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Cash’s high school yearbook photograph, 1950. Shortly after this picture was taken, Cash volunteered for the Air Force. Source: Dyess City Hall.Dyess was home, but Johnny Cash felt stifled by life in his small town. By the time he reached 18, he was ready for a change. In 1950, he graduated from Dyess High School. Cash worked briefly as a strawberry picker in Dyess and an assembly-line worker in Detroit before deciding the military was a better option. At the height of the Korean War, Cash volunteered for the Air Force, which stationed him in West Germany. Cash rose to the rank of sergeant and excelled as a code breaker. “I’d ended up in the military the same way most other Southern boys did,” Cash wrote in his 1997 autobiography, “for lack of a better way out of the cotton fields.”In the Air Force, Cash began writing his first songs, including “Folsom Prison Blues.” While in the military, Cash wrote dozens of letters to his first wife, Vivian Liberto, a native of San Antonio. Cash thought about settling in Dyess with his wife after returning home from the military.[Dyess] isn’t much but it’s home. From the way mom talked they got a nice four room house. As a matter of fact, dad says it’s the nicest, newest house in town. But of course it still wouldn’t have to be too nice to be the best. So that’s where we’ll be together when I first get back angel face. Of course it won’t be home, but we can make it home I guess. Anywhere that you are will be heaven. I’ll be at home anyplace you are. You’re my home. You’re my very life darling.Soon after he returned from Germany, Cash moved with his wife to Memphis. In 1955, Cash broke into the recording industry on Sam Phillips’ Sun record label. Cash would score a string of hits at Sun, including such classic songs as “Walk the Line,” “Folsom Prison Blues” and “Cry, Cry, Cry.”Sheet music for one of Cash’s early hits, “I Walk the Line.” Source: Arkansas Music Collection, UALR Center for Arkansas History and Culture.On 3 August 1955, Cash played his first show in Little Rock. Cash, who had only released two singles up until that time (“Folsom Prison Blues” had been released less than a week before) failed to receive any billing in an Arkansas Gazette advertisement for that night’s show. Elvis was billed below Webb Pierce, best-known for his 1955 hit, “In the Jailhouse Now.” Despite their billing, the musicians at the Little Rock show were not just “country stars.” Cash and others blended blues, gospel, country, and folk. They were instrumental in creating what became known as rock and roll.Cash rose to stardom in the late 1950s. “It looks as if Elvis Has a Rival—from Arkansas,” music critic Ralph Gleason wrote in 1956. “Cash so far has continued to live calmly and resisted the impulse to buy Cadillacs by the gross,” Gleason continued. “Perhaps the reason for this is a simply one—fishing. It seems that every chance he gets Cash slips away from work and goes fishing. His press agent even claims he writes his best songs while angling for a catfish.”By the late 1950s, Cash split his time between California and Tennessee. But in many ways, he never left Arkansas in his mind. In May 1959, he went on a well-publicized fishing trip with singer Johnny Horton in Kingsland. Horton’s career was cut short tragically when he was killed in a car accident in 1960. His death shook Cash. After Horton’s death, Cash’s drug addiction worsened and would not let up for seven years.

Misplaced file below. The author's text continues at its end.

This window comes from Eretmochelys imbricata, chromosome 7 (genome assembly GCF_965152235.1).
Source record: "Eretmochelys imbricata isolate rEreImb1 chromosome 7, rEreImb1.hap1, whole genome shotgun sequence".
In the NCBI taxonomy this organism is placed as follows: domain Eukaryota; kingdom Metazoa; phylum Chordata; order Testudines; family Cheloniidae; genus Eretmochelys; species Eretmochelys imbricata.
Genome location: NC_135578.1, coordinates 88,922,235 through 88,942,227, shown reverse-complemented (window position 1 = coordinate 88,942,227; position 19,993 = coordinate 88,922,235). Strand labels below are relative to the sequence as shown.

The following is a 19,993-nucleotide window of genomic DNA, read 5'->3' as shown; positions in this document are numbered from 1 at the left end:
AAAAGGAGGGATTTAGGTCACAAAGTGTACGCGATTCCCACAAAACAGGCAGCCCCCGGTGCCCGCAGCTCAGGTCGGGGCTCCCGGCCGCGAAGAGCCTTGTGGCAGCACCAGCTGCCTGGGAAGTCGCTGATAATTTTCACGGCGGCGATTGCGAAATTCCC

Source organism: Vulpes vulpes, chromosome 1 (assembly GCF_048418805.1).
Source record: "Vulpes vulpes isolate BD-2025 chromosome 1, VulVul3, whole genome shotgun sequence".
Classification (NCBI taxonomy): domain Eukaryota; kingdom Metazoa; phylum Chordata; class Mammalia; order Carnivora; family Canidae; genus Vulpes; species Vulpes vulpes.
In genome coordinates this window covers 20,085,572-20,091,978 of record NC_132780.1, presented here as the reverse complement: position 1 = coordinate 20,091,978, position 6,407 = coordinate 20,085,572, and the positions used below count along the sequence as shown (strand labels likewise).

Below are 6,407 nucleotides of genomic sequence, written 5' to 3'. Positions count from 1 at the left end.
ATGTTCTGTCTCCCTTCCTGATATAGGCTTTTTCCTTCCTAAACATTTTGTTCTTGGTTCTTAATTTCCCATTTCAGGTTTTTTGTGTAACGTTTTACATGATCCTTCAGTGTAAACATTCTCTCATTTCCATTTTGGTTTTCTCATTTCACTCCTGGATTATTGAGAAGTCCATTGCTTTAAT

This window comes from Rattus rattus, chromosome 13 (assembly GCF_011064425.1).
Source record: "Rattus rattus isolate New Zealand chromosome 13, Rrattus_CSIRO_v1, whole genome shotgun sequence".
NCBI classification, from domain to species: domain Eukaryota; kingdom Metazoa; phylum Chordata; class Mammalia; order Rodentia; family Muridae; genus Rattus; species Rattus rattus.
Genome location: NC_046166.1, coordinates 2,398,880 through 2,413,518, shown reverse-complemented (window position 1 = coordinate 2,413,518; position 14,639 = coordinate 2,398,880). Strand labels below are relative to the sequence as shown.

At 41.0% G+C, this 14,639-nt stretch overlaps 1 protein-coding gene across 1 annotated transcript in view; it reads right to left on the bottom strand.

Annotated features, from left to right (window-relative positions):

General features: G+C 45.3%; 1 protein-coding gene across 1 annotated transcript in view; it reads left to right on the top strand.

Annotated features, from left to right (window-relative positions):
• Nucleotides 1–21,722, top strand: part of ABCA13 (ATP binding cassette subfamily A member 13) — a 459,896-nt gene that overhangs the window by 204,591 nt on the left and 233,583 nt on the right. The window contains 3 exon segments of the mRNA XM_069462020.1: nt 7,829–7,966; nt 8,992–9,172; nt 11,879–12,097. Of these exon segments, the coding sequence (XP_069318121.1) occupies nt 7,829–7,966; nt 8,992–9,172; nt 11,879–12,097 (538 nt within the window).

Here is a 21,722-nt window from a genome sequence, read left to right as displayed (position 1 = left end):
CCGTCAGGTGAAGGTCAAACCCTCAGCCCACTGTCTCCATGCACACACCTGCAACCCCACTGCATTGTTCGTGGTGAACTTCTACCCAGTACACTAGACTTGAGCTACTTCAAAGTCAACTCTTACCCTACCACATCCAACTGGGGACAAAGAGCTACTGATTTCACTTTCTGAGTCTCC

Joe Walsh headlines Goldmine’s October issueRhino is back with limited edition vinyl for RocktoberA trio of John Denver albums now available in remastered deluxe vinylDelaney & Bonnie’s “Motel Shot” voted to be the next Run Out Groove titleGoldmine Record Show Calendar, September 2017 updateBy Lee ZimmermanIt’s not surprising that in their early days, The Rolling Stones had little use for supplementary players. Not only was their musical motif more basic, but the band also had the benefit of Brian Jones’ abilities as a solid utility player — a musician who proved adept not only on rhythm guitar, but slide guitar, harmonica, sitar, dulcimer, saxophone, keyboards, accordion and harpsichord, as well. Indeed, it could be argued that during Jones’ tenure with the band, The Stones produced some of the band’s most imaginative arrangements, thanks in large part to his musical dexterity. Aside from incorporating Mike Leander’s string arrangement on “As Tears Go By” (an innovative approach that coincided with The Beatles’ use of orchestra on “Yesterday” only a few months before) and the employment of regulars Ian Stewart and Nicky Hopkins on keyboards, The Stones remained a fairly self-contained outfit up until “Beggars Banquet,” when Jones’ accelerating deterioration forced the band to look outside its ranks. Here’s a list of some of the more prominent musicians who had a hand in shaping the Stones’ sound.SIDEMENIan Stewart The de-facto sixth Stone, Stewart — better known simply as “Stu”— was in fact one of the band’s founders. An extraordinary boogie-woogie piano player, he was the first musician to respond to an advertisement Brian Jones placed in Jazz News on May 2, 1962, in which Jones announced his search for musicians to join his proposed R&B band. At first, Stewart served not only the role of piano player but booking agent, as well. He was, after all, the only band member who actually had a phone! When manager Andrew Loog Oldham came on board, he decreed that Stewart didn’t look the part of a Rolling Stone and that a sixth member was one too many for a pop band at that time. As a result, Stewart was relegated to studio duties and a somewhat perfunctory role as the band’s roadie, a job that he performed with extraordinary dedication for the bulk of the band’s career. In fact, he became a critical element in the group both in the studio and on the road. Stewart played keyboards, marimba or percussion on nearly every Rolling Stones album from 1964 until his death on Dec. 12, 1985 (with “Beggars Banquet” as the only notable exception), and he continued to tour with the band, as well. Notably, Stewart never fit in with the presumed lifestyle of a Rolling Stone, preferring to spend his time playing golf rather than indulging in the band’s more typical offstage antics.Stewart died of a heart attack related to respiratory problems in a hospital waiting room only a few months after contributing to his final Stones album, “Dirty Work.” When The Rolling Stones were inducted into the Rock And Roll Hall of Fame in 1989, the remaining members insisted that Stewart’s name be included in the honors. In his 2010 autobiography, “Life,” Keith Richards said that without Stu’s input, “We’d be nowhere.” It’s worth noting that “Boogie for Stu,” a tribute album released last year by pianist Ben Waters, included a cover of Bob Dylan’s “Watching the River Flow” that featured Bill Wyman reunited with Jagger, Richards, Watts and Wood for the first time since 1992. Even in death, Stu managed to get the band back together.Darryl JonesDarryl Jones Even if he hadn’t gained the auspicious distinction of being only the third bass player in the entire 50-year history of the Rolling Stones (following original bassist Dick Taylor and then, more famously, Bill Wyman), Darryl Jones would still have made his mark in musical circles as a musician in Miles Davis’ touring band. He later went on to record with Davis on the albums “Decoy” (1984) and “You’re Under Arrest” (1985). From there, Jones played with other jazz notables including Herbie Hancock’s Headhunters, Mike Stern, John Scofield and Steps Ahead.Jones’ other rock and roll credits include tours with Cher, Sting, Peter Gabriel, Madonna, Eric Clapton and Joan Armatrading, but when he landed his gig with the Stones in 1993, his future course was obviously set. Nearly 20 years later, he’s still considered “the new guy,” a distinction previously held by Ron Wood when he won his job in the mid-1970s. Unlike Wood, however, Jones’ work with the band remains fairly low key. Nearly 20 years on, he’s still considered a sideman and not part of the group’s central core. Despite his much-ballyhooed recruitment, he remains a salaried employee who doesn’t own any interests in the Stones’ far-flung financial empire.Nicky Hopkins Arguably the most prolific session musician of the 1960s and 1970s, Hopkins played with literally every British band of significance during that era, beginning with Screaming Lord Sutch And The Savages at age 16. That led Hopkins to his involvement in the seminal blues band Cyril Davies’ R&B All Stars two years later.In short order, Hopkins’ talents brought him to the attention of The Beatles (both collectively and as individuals), The Kinks (their song “Session Man” was allegedly inspired by his efforts), The Who, The Easybeats, Donovan, The Move, The Pretty Things and Led Zeppelin — although due to his frail health, his work with those bands mostly confined him to the studio and kept him from going out on the road. However, in 1967 he committed to joining the Jeff Beck Group, and after the band disbanded following its first two albums, Hopkins hooked up with Jon Mark, Harvey Burns, Brian Odgers and Alun Davies in the ad-hoc outfit Sweet Thursday. That group was also short-lived, leading Hopkins to devote an increasing amount of his time to The Stones.His first album with the band was “Between the Buttons,” but he later went on to contribute to “Beggar’s Banquet” and every album after, up to and including “Tattoo You.” His most prominent contributions included the piano parts on “She’s a Rainbow,” “Sympathy for the Devil,” “Loving Cup” and “Waiting on a Friend.” He also toured with the group throughout the early 1970s. Hopkins’ ties to The Stones were further affirmed by the role he played on the album “Jamming with Edward!,” the album’s title taken from a nickname given by Brian Jones. That handle later loaned itself to the instrumental “Edward the Mad Shirt Grinder,” which Hopkins composed for Quicksilver Messenger Service’s “Shady Grove” album during his brief tenure with that band. Hopkins later reprised the tune for his second solo album, “The Tin Man Was a Dreamer,” an all-star effort recorded during the sessions for George Harrison’s “Living in the Material World” and featuring many of the same players. (Hopkins had recorded an earlier solo album, “The Revolutionary Piano of Nicky Hopkins” and would later release a third and final album, “No More Changes,” as well as a trio of soundtracks. A fourth effort, “Long Journey Home,” was never released.) Hopkins eventually moved to Nashville, where he died at the age of 50 on Sept. 6, 1994, the result of complications from intestinal surgery and his lifelong battle with Crohn’s Disease.Jimmy Miller Although he was born in Brooklyn, Jimmy Miller earned the distinction of being one of the best-known producers in British rock throughout the late 1960s and early 1970s. He gained his pedigree producing the Spencer Davis Group, helping the band gain a grasp on the charts with its two biggest hits, “Gimme Some Lovin’” and “I’m a Man,” the latter of which Miller co-wrote with Steve Winwood. Winwood later employed Miller with both Traffic and Blind Faith.Miller eventually went on to produce records by Delaney and Bonnie, The Wedding Present, Motorhead, The Plasmatics and Primal Scream, as well. Nevertheless, his most fortuitous client proved to be The Rolling Stones, with whom he’d record the albums that found The Stones at the band’s peak — “Beggars Banquet,” “Let It Bleed,” “Sticky Fingers,” “Exile on Main St.” and “Goats Head Soup.” Notably, too, Miller’s contributions to The Stones’ sound extended beyond his work behind the boards. A skilled drummer, he can be heard playing the trademark cowbell that opens “Honky Tonk Women,” as well taking over on the drum kit for Charlie Watts on the songs “You Can’t Always Get What You Want,” “Happy,” “Tumbling Dice” and “Shine a Light.” The lyric “I sang my song to Mr. Jimmy” that Mick Jagger intones on “You Can’t Always Get What You Want” refers to Jimmy Miller and their in-studio banter, the word “dead” describing a subject where they found mutual agreement. That supposed serendipity ran into a roadblock when Miller protested his low royalty rate and threatened to abandon the project. Ultimately, Jagger conceded to his demands, a topic the song alluded to somewhat cryptically. Sadly, Miller died in October 1994.Bobby Keys Given the fact that he has played saxophone on every one of the band’s albums from 1969 to 1974 and from 1980 onward, Keys has come closest to being a full-fledged Stone.Keys began his career backing with Bobby Vee and Buddy Holly, and he has racked up countless sessions since, including an uncredited part played on Dion’s “The Wanderer,” the baritone sax on Elvis Presley’s “Return to Sender” and the distinctive horn parts on John Lennon’s No. 1 hit “Whatever Gets You Thru the Night.” Keys later participated in Lennon’s infamous Lost Weekend in Los Angeles, which led to an invitation to play on Lennon’s “Walls and Bridges” and “Rock ’n’ Roll” albums. Around the same time, Keys took part in the last known recording session between John Lennon and Paul McCartney.Keys’ friendship with The Beatles extended to the other half of the Fab Four, as well. His self-titled 1972 instrumental album featured appearances by Ringo Starr, George Harrison and Eric Clapton, as well, while his sophomore solo set, “Gimme the Key,” appeared three years later on Ringo’s vanity label, Ring O Records.Nevertheless, it’s Keys’ relationship with The Stones, particularly his kinship with Keith Richards, that helped define his rocker image. He was Richards’ ideal foil, which wasn’t surprising considering that the two men shared the same birth date: Dec. 18, 1943. A scene in the unreleased film “C*cks*cker Blues” demonstrates their mutual appreciation for all things outrageous, filming them laughing gleefully as they toss a television set from the 10th floor of a hotel during the band’s 1972 tour.Keys met the Stones in 1964 at a gig in San Antonio, and five years later, he made his auspicious debut with the band, playing sax on the songs “Live with Me” and “Brown Sugar,” which make his playing an indelible part of the Stones’ sound. He toured with the band throughout the early ’70s and even served as an attendant for Mick Jagger’s wedding.When Keys’ excessive behavior became too much even by Stones standards, he was suspended by order of Mick Jagger. Eventually, he got back in the band’s good graces, reclaiming his role in the touring band and even getting hired as musical director for Ronnie Wood’s short-lived Miami music club, Woody’s on the Beach. Keys continues to tour with the Stones to this day.Jim Price Price and Keys formed The Stones’ horn section on the band’s tours from 1970 until 1973, following contributions to the albums “Sticky Fingers,” “Exile on Main St.” and “Goats Head Soup.” A successful session player in Los Angeles, Price made his mark playing trumpet and trombone for the communal outfits that eventually became backing bands for Delaney and Bonnie, Joe Cocker, Leon Russell, Eric Clapton and George Harrison’s celebrated solo LP, “All Things Must Pass.” Price also lent his talents to Barbra Streisand and other notables before settling behind the boards as a producer and composer for television and commercials.Billy Preston With a musical reach that encompassed R&B, rock, soul, funk and gospel, and, most notably, work alongside some of the 20th century’s greatest musical icons — Sam Cooke, Ray Charles and The Beatles among them — Preston hooked up with The Stones for the band’s string of ’70s albums: “Sticky Fingers,” “Exile on Main Street,” “Goats Head Soup,” “It’s Only Rock ’n’ Roll” and “Black and Blue.”His two-album tenure on Apple Records and a subsequent series of solo hits notwithstanding — “Space Race,” “Will It Go Round in Circles” and “Nothing from Nothing” chief among them — the Stones provided Preston with his longest tenure of outside employment, as well as a support slot on the band’s 1973 European tour. The ties were so strong, in fact, that Preston’s live recording, “Live European Tour 1973,” featured Mick Taylor on guitar. Preston later accompanied the band on its 1976 tour, contributing vocals, keyboards and two of his own songs backed by The Stones.It seemed all too appropriate; it was said that Preston’s song “Do You Love Me” inspired The Stones’ song “Melody,” a track on “Black and Blue.” After the two sides parted company in 1977 due to a dispute over money, they continued to collaborate on various Stones solo projects, as well as the Stones’ 1981 “Tattoo You” and 1997 “Bridges to Babylon” albums.Preston died of kidney failure June 6, 2006, a few months shy of what would have been his 60th birthday.Bernard Fowler In addition to a 25-year stint as one of The Stones’ two primary backup vocalists, Fowler’s resumé includes work with the bands Tackhead, Bad Dog, Nicklebag and Little Axel; individual efforts by Herb Alpert, Michael Hutchence and Todd Terry; a 2006 solo album, “Friends with Privileges;” and studio collaborations with Waddy Wachtel, The Red Hot Chili Peppers, Ivan Neville, Robert Plant, Dave Abbruzzese and Joe Elliot of Def Leppard.Fowler’s relationship with The Stones began in 1985, when he was hired as a backup vocalist for Mick Jagger’s first solo album, “She’s the Boss,” which then led to an ongoing stint in The Stones’ touring band during the band’s 1989 world tour. He subsequently sang on the albums “Steel Wheels,” “Voodoo Lounge,” “Bridges to Babylon” and “A Bigger Bang.” Fowler also contributed to individual albums by the solo Stones, including efforts by Charlie Watts (“Tribute to Charlie Parker with Strings,” “Warm and Tender,” “Long Ago and Far Away”); Keith Richards (“Main Offender”) and Ron Wood (“Slide on This,” “Slide On Live,” “Live and Eclectic,” “I Feel Like Playing”).Lisa Fischer Having peaked early on with the 1991 single “How Can I Ease the Pain,” a song that brought Fischer to the top of the R&B charts and garnered her a Grammy Award in the process, Fischer’s career took flight when she opted to devote her talents to singing backup, both for Luther Vandross and later for The Rolling Stones.Fischer’s role often includes playing the onstage foil to Mick Jagger, particularly during “Gimme Shelter,” where she shares center stage and takes the opportunity to fully share the emotive, expressive vocal abilities that won her the role in the first place.Rocky Dijon African percussionist Rocky Dzidzornu (also known as Rocky Dijon) contributed to three Stones albums: “Beggars Banquet,” “Let It Bleed” and “Sticky Fingers.” Dijon began his association with the band during The Stones’ fertile era of experimentation in the late ’60s and early ’70s.His most notable contribution was his percussion work on “Sympathy for the Devil,” which helped to transform the song from its slow, somber origins into a compelling, hypnotic tribal chant. He can also be heard on the songs “Child of the Moon,” “Factory Girl” and “You Can’t Always Get What You Want.”Dijon later was enlisted to recreate his parts for the Stones’ ill-fated “Rock and Roll Circus” special. He also helped to create the signature percussion sound that defined “Can’t You Hear Me Knockin’” before leaving the band’s employ to work with Taj Mahal, Nick Drake, Jimi Hendrix, Ginger Baker, Stevie Wonder, Joe Walsh, Minnie Ripperton and Billy Preston. In 1976, Dijon reunited with Bill Wyman, who recruited the percussionist for his solo album, “Stone Alone.”Merry Clayton Clayton holds the distinction of providing the only female solo vocal on any Stones studio album: her soaring performance alongside Mick Jagger on “Gimme Shelter.” Sadly, Clayton also may have paid a price for which no special honors could ever compensate. Her riveting delivery even gave Jagger pause — he can be heard singing “whoa” after Clayton soars into high gear — and rumor had it that her subsequent miscarriage may have been due to the strain that came from reaching those high notes during that duet.Clayton first encountered The Rolling Stones when she performed on the soundtrack for “Performance,” the film that provided Mick Jagger with his first featured film role. It was rumored that the Stones originally wanted Bonnie Bramlett to sing with Jagger on “Gimme Shelter,” but the band chose Clayton when Bramlett proved unavailable. In 1970, Clayton recorded her own version of “Gimme Shelter,” and it became the title track of her debut solo album released that same year.Jack Nitzsche An arranger, producer, songwriter and film composer, Nitzsche scored a minor hit with his instrumental composition “The Lonely Surfer,” prior to developing his talents as Phil Spector’s protégé and scoring many of his boss’ famous Wall of Sound arrangements. Nitzsche also made his mark as part of L.A.’s so-called Wrecking Crew, that group of studio musicians that backed The Beach Boys, The Monkees and many other ’60s hit-makers.It was while overseeing the music for The T.A.M.I. Show television special in 1964 that Nitzsche first met the Stones, who then recruited him to arrange the keyboards for their albums “The Rolling Stones, Now!,” “Out of Our Heads,” “Aftermath” and “Between the Buttons,” as well as the hit singles “Paint It Black” and “Let’s Spend the Night Together.” The relationship flourished when he oversaw the choral arrangements on “You Can’t Always Get What You Want” and introduced The Stones to Ry Cooder, who subsequently played on a number of Stones sessions in the late ’60s and early ’70s. Nitzsche himself went on to work with Buffalo Springfield on that band’s epic track, “Expecting to Fly.” That in turn led to Nitzsche’s production work for Neil Young’s eponymous debut and “Harvest” LPs, as well as his enlistment in Crazy Horse.Ry Cooder Easily among the most prolific and stylistically diverse session players of the past 40-plus years, Cooder got his start playing in the fledgling Rising Sons, which included future stars Taj Mahal and Spirit drummer Ed Cassidy.Cooder went on to guest with a veritable Who’s Who of up-and-coming talent, including Captain Beefheart, Randy Newman, Van Dyke Parks, Van Morrison, Neil Young and Little Feat.That prolific activity only accelerated as the decades went by, resulting in several sterling solo works, Cooder’s fostering of the award-winning Latin band Buena Vista Social Club and his own brief super group, Little Village, which found him playing alongside John Hiatt, Nick Lowe and Jim Keltner.Some of Cooder’s most enduring work came through his collaborations with The Rolling Stones, especially the albums “Let It Bleed” (mandolin on “Love in Vain”) and “Sticky Fingers” (slide guitar on “Sister Morphine”). He also took part in the sessions that produced “Jamming with Edward!,” and he played slide guitar for the 1970 film soundtrack “Performance,” most notably on Jagger’s solo single, “Memo from Turner.” Likewise, the rarities compilation album “Metamorphosis,” first released in 1975, features Cooder’s playing on the Bill Wyman outtake “Downtown Suzie.”Chuck Leavell Leavell came to The Rolling Stones with an impressive pedigree as a member of the Allman Brothers Band following the deaths of founding members Duane Allman and Berry Oakley, and later an integral contributor to Sea Level, an Allmans spin-off that also included fellow ABB bassist Lamar Williams and drummer Jaimoe.Leavell got involved with session work and signed on with The Rolling Stones, partnering with Ian Stewart on keyboards until Stewart’s death, after which Leavell took on the keyboard tasks entirely. Ironically, Leavell originally was inspired to pursue music after witnessing Billy Preston, another Stones associate, performing as part of Ray Charles’ backup band.After his appearances on 10 of The Rolling Stones’ albums released between 1986 and 2008, Leavell was given the role of The Stones’ musical director, making him responsible for creating the band’s set lists in collaboration with Jagger. “It’s my job to keep Mick, Keith, Charlie and Ronnie all happy,” Leavell claims on his website.In addition to working with The Rolling Stones, Leavell’s resumé includes projects with George Harrison, Eric Clapton, Gov’t Mule, Train, The Black Crowes and Montgomery Gentry, as well as three albums recorded under his own auspices.NOTABLE CAMEOSJohn Lennon and Paul McCartney The relationship between The Beatles and The Rolling Stones was cemented early on, when Lennon and McCartney gave their fledgling rivals an early cast-off, “I Wanna Be Your Man,” prior to the fruition of the Jagger-Richards writing partnership.Brian Jones and Mick Jagger would also occasionally make cameos on Beatles recordings, one of which found both Stones contributing to The Beatles’ B-side “Baby, You’re a Rich Man.” In August 1967, Mick Jagger met poet Allen Ginsberg at McCartney’s London abode, where he invited him to attend a recording session for a new song titled “We Love You” (supposedly a spoof of the Beatles’ similarly themed “All You Need Is Love”). Lennon and McCartney had also announced that they planned to attend. Once there, John and Paul joined the chorus, although their contribution would remain uncredited.“They looked like little angels,” Ginsberg noted of the combined choir of Beatles and Stones. “Like Botticelli Graces singing together for the first time.”Dave Mason Mason’s on-again, off-again relationship with his primary band, Traffic, gave him plenty of opportunity to freelance on his own, and throughout the late ’60s, he was a regular presence on albums by Jimi Hendrix, George Harrison, Eric Clapton, Mama Cass and Delaney and Bonnie.His contributions to the “Beggars Banquet” sessions weren’t credited at the time, but there’s no doubt that his relationship with Jimmy Miller, who previously served as Traffic’s producer and was then helming the Stones, provided the common denominator.Byron Berline Berline’s fiddle part on the countrified version of “Honky Tonk Women” (re-titled “Country Honk” when it appeared five months after the original single on the “Let It Bleed” album) restored the song to its original down-home intents. It’s been said that Berline got the gig on the recommendation of Keith’s pal, Gram Parsons, who knew the fiddler when they had both played in the Flying Burrito Brothers. Berline was encouraged to play his part on the sidewalk outside the studio to add ambiance after Stones tour manager Sam Cutler added the car horn heard at the start of the song.Al Kooper Kooper’s credits included work with Bob Dylan, founding Blood Sweat and Tears and the so-called Super Session album alongside Stephen Stills and Michael Bloomfield. His choral and musical arrangements on the final track of “Let It Bleed,” “You Can’t Always Get What You Want,” gave the album another mark of distinction.Jim Dickinson Best known as a producer and session musician, Dickinson played piano on “Wild Horses” when The Stones alighted at Muscle Shoals Sound Studio during the band’s 1969 American tour. Dickinson later went on to work with the Flamin’ Groovies, Big Star, Alex Chilton, Mudhoney, Ry Cooder, Screamin’ Jay Hawkins and Bob Dylan. He also sired sons Luther and Cody, the current mainstays of the band the North Mississippi Allstars.Nanette Workman Credited as Nanette Newman, Workman sang backup vocals on “You Can’t Always Get What You Want” and “Country Honk,” two of the tracks from “Let it Bleed,” as well as adding the distinctive backup vocals to the Stones’ 1969 hit single, “Honky Tonk Woman.” She also worked with John Lennon and Elton John, appeared on “The Benny Hill Show” and was later inducted into the Mississippi Musicians Hall of Fame.Doris Troy The daughter of a Pentecostal minister, Troy was working as an usher at the Apollo Theater when she was discovered by James Brown. She later went on to work with Solomon Burke, The Drifters, Cissy Houston and Dionne Warwick, but her biggest claim to fame was the fact she co-wrote and recorded “Just One Look,” which hit No. 10 on the U.S. Billboard Hot 100 in 1963.The song is now considered a standard, spawning covers by The Hollies, Linda Ronstadt, Bryan Ferry, Anne Murray, Klaus Nomi and Harry Nilsson. After relocating to England, she did sessions with Humble Pie, Kevin Ayers, Pink Floyd, George Harrison, Johnny Hallyday, Dusty Springfield and Nick Drake. Signed to The Beatles’ Apple Records label in 1969, she co-produced her self-titled solo album with George Harrison. That same year, she worked with The Stones, contributing backing vocals to “You Can’t Always Get What You Want.”Ernie Watts Given his somewhat disparate background — tenures with Doc Severinson’s “Tonight Show” band, Charlie Haden and Marvin Gaye all show up on his resumé — Watts’ tenure with The Stones might seem somewhat out of sync. Nevertheless, he toured with them as a saxophonist (replacing Bobby Keys) in 1981 and also appeared in the 1982 concert film “Let’s Spend the Night Together.”Ian McLagan A member of the senior class of seminal ’60s rockers, the ex-Face, ex-Small Faces and much-in-demand session keyboardist (for Bob Dylan, Bonnie Raitt, Jackson Browne, Bruce Springsteen and Joe Cocker) found a natural fit when his former partner, Ron Wood, joined The Stones’ fold. In addition to occasional appearances in the studio and on tour, McLagan took part in Wood and Richards’ side project, The New Barbarians. McLagan currently resides in Austin, Texas, where he leads his own outfit, the Bump Band.Leon Russell Russell became a popular player in the U.K. session scene of the early ’70s. He played piano and provided the arrangements for “Live with Me” on “Let It Bleed” and later paid allegiance to The Stones with his own freewheeling version of “Jumpin’ Jack Flash.” Jagger, Watts and Wyman showed support when they appeared as part of an all-star studio assemblage on Russell’s eponymous 1970 solo debut.Madeline Bell Bell boasted a solo hit with the song “I’m Gonna make You Love Me,” but achieved most of her success at the helm of the band Blue Mink, a band that became a consistent hit maker in the U.K.A much in-demand back-up singer, she also loaned her voice to “You Can’t Always Get What You Want.”Wayne Perkins & Harvey Mandel Guitarists Perkins and Mandel were initially considered candidates to replace Mick Taylor when they traveled to Munich for the recording of the critical “Black and Blue” album in 1974. The sessions functioned more as an actual audition for would-be Stones guitarists to replace Mick Taylor, a list that also included Peter Frampton, Rory Gallagher and Steve Marriott. Only Mandel and Perkins actually appear on the album — on the songs “Hot Stuff” (Mandel), “Memory Motel” (both) “Hand of Fate” (Perkins) and “Fool to Cry” (Perkins) — but it was Ron Wood, contributing guitar to the songs “Hey Negrita,” “Cherry Oh Baby” and “Crazy Mama,” as well as backing vocals to a number of other tracks, that made the final cut, allowing the ex-Face to get his face on the album cover.Paul Buckmaster Best known for the elaborate orchestrations he provided the early Elton John albums, Buckmaster’s work transcends a wide musical spectrum, encompassing albums by David Bowie, Train, Nilsson, Guns N’ Roses, Carly Simon and 10,000 Maniacs. His string arrangements for “Sway” and “Moonlight Mile” gave those songs an ambience all their own.The Watts Street Gospel Choir and The London Bach Choir It’s hard to imagine The Stones singing with a classical choir, but that’s what they employed for “You Can’t Always Get What You Want,” the closing track on “Let It Bleed.” The London Bach Choir, originally founded in 1875, gave the track the same regal feel L.A.’s Watts Street Gospel Choir accorded “Salt of the Earth” from “Beggars Banquet” a year earlier.You must be logged in to post a comment.Receive 14 Issues for just $25.95When You Subscribe to Goldmine Today!$19.99 Worldwide RateNow Available in Digital FormatSee a complete show schedule